The next step is accountability. Instead of the innovation group developing future products and services, its asked to justify these ideas against current day business models, when the markets may not exist yet. There was no guaranteed market for Twitter when it launched. No guaranteed market for Slack. No guaranteed market for the iPhone. The product was launched, and the market picked them up.

But it doesn’t matter. The same leadership which gave the innovation group free rein to envision the future of the company now needs to develop for today, not tomorrow. All work requires sponsorship by a profitable business unit and show promise as a real product for today’s market.

There are no more moonshots, no more disruptive innovation. And we are back to square one when the leadership decides to disband the group or keep it as a non-functioning figurehead (to brag to others that they have an innovation group).

The innovation staff is then reassigned, leaves or is let go. Those who are let go move to another firm which is at the front end of the “innovation cycle,” and the cycle begins all over again:

  • Innovation is important, let’s budget for it and give it the freedom to be disruptive
  • Innovation is important, but let’s make sure that it will solve a real business problem of today
  • Innovation is important, but let’s make sure that we hit our numbers.
  • Innovation is so important; we don’t even need to have an innovation group. Everyone needs to innovate.
  • read more

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    How To Ignite Passion In Your Employees

    Employee engagement is at crisis levels in some companies – sure, maybe your people show up physically (or perhaps not, depending on your telecommute policies) but do they show up mentally? Are they willing to give their maximum effort to your company for what you are paying them, or are they just going through the motions and phoning in their job, waiting to jump to the next company that they may be more interested in (don’t worry, there are only a few of those, so chances are low).

    How do you take your employees and ratchet up their engagement levels? How do you get them to genuinely care about your company, and exceed your expectation of them in their roles? Driving this kind of passion requires a few things you may or may not already have – here are some things which help:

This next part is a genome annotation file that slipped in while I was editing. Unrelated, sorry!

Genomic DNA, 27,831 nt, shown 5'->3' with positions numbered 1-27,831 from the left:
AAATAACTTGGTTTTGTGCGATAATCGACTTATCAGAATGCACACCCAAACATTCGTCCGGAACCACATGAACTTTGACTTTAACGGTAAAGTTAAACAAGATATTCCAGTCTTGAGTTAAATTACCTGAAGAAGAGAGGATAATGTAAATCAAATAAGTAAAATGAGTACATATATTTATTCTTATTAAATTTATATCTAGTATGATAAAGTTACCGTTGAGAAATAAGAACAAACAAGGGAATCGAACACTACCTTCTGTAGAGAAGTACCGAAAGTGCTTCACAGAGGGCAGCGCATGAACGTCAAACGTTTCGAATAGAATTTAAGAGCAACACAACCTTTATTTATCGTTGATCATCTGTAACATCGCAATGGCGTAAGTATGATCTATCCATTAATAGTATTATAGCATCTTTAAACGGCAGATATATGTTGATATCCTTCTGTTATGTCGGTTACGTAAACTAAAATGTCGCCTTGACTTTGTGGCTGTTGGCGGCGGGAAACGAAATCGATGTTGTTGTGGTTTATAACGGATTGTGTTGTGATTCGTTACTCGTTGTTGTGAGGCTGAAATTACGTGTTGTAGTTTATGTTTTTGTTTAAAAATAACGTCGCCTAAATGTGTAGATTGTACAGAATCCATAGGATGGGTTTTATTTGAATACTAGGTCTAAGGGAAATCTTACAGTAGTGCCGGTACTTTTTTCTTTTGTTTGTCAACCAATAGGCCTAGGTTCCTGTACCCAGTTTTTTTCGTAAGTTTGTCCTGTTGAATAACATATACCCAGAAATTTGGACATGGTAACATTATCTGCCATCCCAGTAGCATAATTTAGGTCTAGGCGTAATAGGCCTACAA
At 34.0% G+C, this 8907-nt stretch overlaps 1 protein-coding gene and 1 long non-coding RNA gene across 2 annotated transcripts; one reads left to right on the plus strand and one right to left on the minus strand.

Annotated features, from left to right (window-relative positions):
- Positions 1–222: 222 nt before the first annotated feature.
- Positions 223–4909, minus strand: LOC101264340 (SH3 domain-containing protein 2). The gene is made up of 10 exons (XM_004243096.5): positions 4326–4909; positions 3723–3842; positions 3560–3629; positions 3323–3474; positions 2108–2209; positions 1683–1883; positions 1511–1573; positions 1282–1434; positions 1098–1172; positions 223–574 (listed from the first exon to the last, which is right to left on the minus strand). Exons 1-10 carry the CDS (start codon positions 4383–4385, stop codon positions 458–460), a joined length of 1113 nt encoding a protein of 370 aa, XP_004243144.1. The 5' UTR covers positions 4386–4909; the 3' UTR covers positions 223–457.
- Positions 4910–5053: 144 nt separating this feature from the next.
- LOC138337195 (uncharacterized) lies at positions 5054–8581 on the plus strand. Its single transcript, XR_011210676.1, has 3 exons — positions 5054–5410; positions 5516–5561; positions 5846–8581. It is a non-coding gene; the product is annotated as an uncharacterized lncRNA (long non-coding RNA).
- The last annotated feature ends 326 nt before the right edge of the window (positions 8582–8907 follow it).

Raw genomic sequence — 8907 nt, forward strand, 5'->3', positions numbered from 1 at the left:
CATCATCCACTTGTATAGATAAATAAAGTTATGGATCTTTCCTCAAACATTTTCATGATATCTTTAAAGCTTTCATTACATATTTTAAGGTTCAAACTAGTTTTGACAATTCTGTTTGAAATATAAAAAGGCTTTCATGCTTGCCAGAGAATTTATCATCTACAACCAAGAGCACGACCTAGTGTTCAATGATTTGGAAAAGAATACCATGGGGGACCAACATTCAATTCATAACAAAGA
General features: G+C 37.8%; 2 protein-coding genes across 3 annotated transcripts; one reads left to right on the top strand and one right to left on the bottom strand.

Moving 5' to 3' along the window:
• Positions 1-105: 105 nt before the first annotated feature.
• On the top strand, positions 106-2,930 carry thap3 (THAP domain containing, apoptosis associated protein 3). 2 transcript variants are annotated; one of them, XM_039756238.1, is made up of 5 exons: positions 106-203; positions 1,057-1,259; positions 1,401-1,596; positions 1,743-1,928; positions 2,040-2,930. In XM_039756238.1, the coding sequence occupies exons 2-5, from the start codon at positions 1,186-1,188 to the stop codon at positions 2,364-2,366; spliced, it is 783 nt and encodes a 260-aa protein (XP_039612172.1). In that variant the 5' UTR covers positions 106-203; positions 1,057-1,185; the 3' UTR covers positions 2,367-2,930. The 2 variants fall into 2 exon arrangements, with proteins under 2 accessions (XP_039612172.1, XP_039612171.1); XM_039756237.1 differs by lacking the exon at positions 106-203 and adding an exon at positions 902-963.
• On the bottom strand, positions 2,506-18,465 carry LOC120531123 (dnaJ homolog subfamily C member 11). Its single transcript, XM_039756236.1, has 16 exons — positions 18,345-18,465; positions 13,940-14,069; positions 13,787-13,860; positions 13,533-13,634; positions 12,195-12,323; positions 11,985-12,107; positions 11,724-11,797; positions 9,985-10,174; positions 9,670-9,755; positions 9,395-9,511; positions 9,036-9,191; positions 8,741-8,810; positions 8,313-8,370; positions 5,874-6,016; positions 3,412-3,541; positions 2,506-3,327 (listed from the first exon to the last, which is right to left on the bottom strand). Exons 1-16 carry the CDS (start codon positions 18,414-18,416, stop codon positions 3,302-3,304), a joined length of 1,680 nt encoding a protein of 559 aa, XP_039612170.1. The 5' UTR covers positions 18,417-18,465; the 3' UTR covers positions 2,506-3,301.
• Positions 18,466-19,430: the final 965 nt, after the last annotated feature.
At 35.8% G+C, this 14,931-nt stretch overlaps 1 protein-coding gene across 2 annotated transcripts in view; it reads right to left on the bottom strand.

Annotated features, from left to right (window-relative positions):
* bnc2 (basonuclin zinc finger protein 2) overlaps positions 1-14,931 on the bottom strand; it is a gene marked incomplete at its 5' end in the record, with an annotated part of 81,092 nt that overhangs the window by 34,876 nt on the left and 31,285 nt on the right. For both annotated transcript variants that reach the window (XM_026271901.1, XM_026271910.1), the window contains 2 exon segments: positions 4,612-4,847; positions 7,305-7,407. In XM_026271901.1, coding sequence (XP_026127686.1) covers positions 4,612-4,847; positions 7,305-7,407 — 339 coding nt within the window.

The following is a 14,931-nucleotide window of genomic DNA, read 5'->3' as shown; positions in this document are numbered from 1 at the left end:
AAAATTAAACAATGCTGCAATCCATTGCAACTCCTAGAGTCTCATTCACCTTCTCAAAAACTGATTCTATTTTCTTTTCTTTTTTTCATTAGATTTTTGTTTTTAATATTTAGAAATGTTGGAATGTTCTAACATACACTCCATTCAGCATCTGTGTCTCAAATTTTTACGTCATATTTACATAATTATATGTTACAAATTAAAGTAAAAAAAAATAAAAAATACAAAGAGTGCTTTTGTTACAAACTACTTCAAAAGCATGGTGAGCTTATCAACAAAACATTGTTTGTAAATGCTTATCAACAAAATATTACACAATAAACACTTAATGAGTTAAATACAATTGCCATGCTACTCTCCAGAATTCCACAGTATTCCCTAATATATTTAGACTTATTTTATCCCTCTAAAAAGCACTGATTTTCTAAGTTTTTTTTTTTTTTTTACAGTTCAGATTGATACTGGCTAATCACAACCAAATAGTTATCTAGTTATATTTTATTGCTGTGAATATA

• Do you have a strong vision, articulated by your leadership, for the company?
  • Does this strong vision talk about getting rich, or helping your customers realize their dreams?
  • Do you have a visible leader who provides this kind of guidance?
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    Stop Running From Change and Embrace It

    Why do people run from change, even when that change is for the better?

    We always seem to fall back on the familiar, even if it causes pain. We stick with what we have, whether it works or not – even in some cases it’s worse for us. Most people fear change – they fear the future – they fear doing something different. read more

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    AI Recruitment: Not Ready for Prime Time, or Just Inscrutable to Puny Human Brains?

    Artificial Intelligence is great, but can it help you pick your next star candidate?

    Recently, Reuters reported that Amazon quit using a secret AI-based talent recruitment tool due to apparent gender bias – when it was trained by the recruiters to hire the best candidates, it ended up rating men higher than women. Based on past hiring practices, they created 500 computer models focused on specific job functions and locations. They taught each to recognize some 50,000 terms that showed up on previous candidates’ resumes. The technology favored candidates who described themselves using verbs more commonly found on male engineers’ resumes, such as “executed” and “captured.” read more

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    Have No Fear: Optimism Leads To Innovation

    One of my favorite new thinkers is Jordan Peterson. I’m ankle deep in the audiobook of his first opus, Maps of Meaning, and am already engrossed in his thinking on how humans think and process, in comparison to lesser animals. He describes a study on fright done with lab rats, where a rat is placed in a cage and then exposed to all sorts of stimuli to drive a fear response. read more